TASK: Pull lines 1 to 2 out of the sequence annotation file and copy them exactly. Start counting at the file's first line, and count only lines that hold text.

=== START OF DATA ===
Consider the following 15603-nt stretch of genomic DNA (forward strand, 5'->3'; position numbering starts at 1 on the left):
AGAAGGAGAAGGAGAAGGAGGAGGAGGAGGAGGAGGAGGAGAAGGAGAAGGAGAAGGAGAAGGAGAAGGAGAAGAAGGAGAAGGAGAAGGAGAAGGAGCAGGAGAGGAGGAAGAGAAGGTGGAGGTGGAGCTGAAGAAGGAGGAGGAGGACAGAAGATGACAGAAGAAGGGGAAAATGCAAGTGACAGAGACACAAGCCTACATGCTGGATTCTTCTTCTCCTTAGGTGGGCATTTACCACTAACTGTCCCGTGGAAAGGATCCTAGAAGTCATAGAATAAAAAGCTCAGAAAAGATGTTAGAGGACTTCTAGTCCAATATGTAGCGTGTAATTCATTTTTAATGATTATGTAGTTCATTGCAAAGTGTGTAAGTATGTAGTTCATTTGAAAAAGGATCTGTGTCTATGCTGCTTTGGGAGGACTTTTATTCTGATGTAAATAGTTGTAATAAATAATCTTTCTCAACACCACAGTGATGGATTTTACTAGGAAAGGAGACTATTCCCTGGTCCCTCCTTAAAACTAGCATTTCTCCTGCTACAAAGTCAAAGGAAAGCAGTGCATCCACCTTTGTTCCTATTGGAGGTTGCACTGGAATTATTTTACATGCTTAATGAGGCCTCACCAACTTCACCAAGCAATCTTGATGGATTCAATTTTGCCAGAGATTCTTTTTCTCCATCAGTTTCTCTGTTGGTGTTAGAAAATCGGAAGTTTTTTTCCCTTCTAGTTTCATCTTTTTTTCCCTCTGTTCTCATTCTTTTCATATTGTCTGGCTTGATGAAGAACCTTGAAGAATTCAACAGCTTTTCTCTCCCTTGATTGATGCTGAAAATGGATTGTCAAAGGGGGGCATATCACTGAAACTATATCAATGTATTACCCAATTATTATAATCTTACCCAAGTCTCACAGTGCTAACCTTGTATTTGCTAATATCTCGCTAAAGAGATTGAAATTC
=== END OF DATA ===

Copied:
Consider the following 15603-nt stretch of genomic DNA (forward strand, 5'->3'; position numbering starts at 1 on the left):
AGAAGGAGAAGGAGAAGGAGGAGGAGGAGGAGGAGGAGGAGAAGGAGAAGGAGAAGGAGAAGGAGAAGGAGAAGAAGGAGAAGGAGAAGGAGAAGGAGCAGGAGAGGAGGAAGAGAAGGTGGAGGTGGAGCTGAAGAAGGAGGAGGAGGACAGAAGATGACAGAAGAAGGGGAAAATGCAAGTGACAGAGACACAAGCCTACATGCTGGATTCTTCTTCTCCTTAGGTGGGCATTTACCACTAACTGTCCCGTGGAAAGGATCCTAGAAGTCATAGAATAAAAAGCTCAGAAAAGATGTTAGAGGACTTCTAGTCCAATATGTAGCGTGTAATTCATTTTTAATGATTATGTAGTTCATTGCAAAGTGTGTAAGTATGTAGTTCATTTGAAAAAGGATCTGTGTCTATGCTGCTTTGGGAGGACTTTTATTCTGATGTAAATAGTTGTAATAAATAATCTTTCTCAACACCACAGTGATGGATTTTACTAGGAAAGGAGACTATTCCCTGGTCCCTCCTTAAAACTAGCATTTCTCCTGCTACAAAGTCAAAGGAAAGCAGTGCATCCACCTTTGTTCCTATTGGAGGTTGCACTGGAATTATTTTACATGCTTAATGAGGCCTCACCAACTTCACCAAGCAATCTTGATGGATTCAATTTTGCCAGAGATTCTTTTTCTCCATCAGTTTCTCTGTTGGTGTTAGAAAATCGGAAGTTTTTTTCCCTTCTAGTTTCATCTTTTTTTCCCTCTGTTCTCATTCTTTTCATATTGTCTGGCTTGATGAAGAACCTTGAAGAATTCAACAGCTTTTCTCTCCCTTGATTGATGCTGAAAATGGATTGTCAAAGGGGGGCATATCACTGAAACTATATCAATGTATTACCCAATTATTATAATCTTACCCAAGTCTCACAGTGCTAACCTTGTATTTGCTAATATCTCGCTAAAGAGATTGAAATTC